Tyson Foods last week reported that it expects added costs of about $500 million for its grain and animal feed this year, as federal mandates for ethanol production continue to pressure corn prices higher, and soybeans continue to cede acreage to corn, resulting in lower yields.
“Because of these unanticipated and extraordinarily high corn and soybean meal costs, we have no choice but to raise prices substantially,” Richard L. Bond, Tyson Foods president and chief executive officer, told analysts. The company's chicken segment managed an operating income of $35 million in the first fiscal quarter of 2008, but its beef division was hit with an operating loss of $85 million.
Similarly, spring wheat futures were trading at record highs last week on the Minneapolis Grain Exchange. Wheat prices were already up sharply in 2007 due to poor yields and droughts in several regions of the world, among other factors, and retailers and suppliers have already passed through some of those costs to consumers.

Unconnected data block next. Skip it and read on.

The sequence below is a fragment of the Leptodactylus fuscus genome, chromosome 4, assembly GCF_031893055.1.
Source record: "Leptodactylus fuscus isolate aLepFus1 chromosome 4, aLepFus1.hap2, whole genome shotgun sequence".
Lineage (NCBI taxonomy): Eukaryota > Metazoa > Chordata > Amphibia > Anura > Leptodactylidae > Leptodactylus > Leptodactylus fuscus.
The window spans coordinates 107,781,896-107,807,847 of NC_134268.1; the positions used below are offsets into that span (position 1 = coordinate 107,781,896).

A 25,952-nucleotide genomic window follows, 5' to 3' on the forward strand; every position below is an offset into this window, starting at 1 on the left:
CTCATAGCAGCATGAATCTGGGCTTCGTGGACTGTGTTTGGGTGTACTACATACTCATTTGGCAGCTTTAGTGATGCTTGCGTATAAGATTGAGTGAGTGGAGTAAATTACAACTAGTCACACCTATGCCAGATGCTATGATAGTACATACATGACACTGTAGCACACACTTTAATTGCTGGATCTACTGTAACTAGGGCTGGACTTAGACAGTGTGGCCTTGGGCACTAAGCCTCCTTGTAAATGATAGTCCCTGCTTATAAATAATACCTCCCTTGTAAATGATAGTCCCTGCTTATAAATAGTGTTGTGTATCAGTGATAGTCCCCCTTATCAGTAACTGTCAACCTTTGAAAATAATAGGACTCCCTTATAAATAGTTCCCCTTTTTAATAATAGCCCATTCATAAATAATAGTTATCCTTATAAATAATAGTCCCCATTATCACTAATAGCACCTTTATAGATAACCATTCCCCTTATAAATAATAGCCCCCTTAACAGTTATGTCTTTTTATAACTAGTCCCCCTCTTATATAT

“Current prices [for flour] are the highest we have ever paid in our own bakeshop,” Mary Ellen Burris, senior vice president of consumer affairs for Rochester, N.Y.-based Wegmans Food Markets, wrote in a recent online column. She added that the company has raised prices between 10 and 50 cents on bread and other items.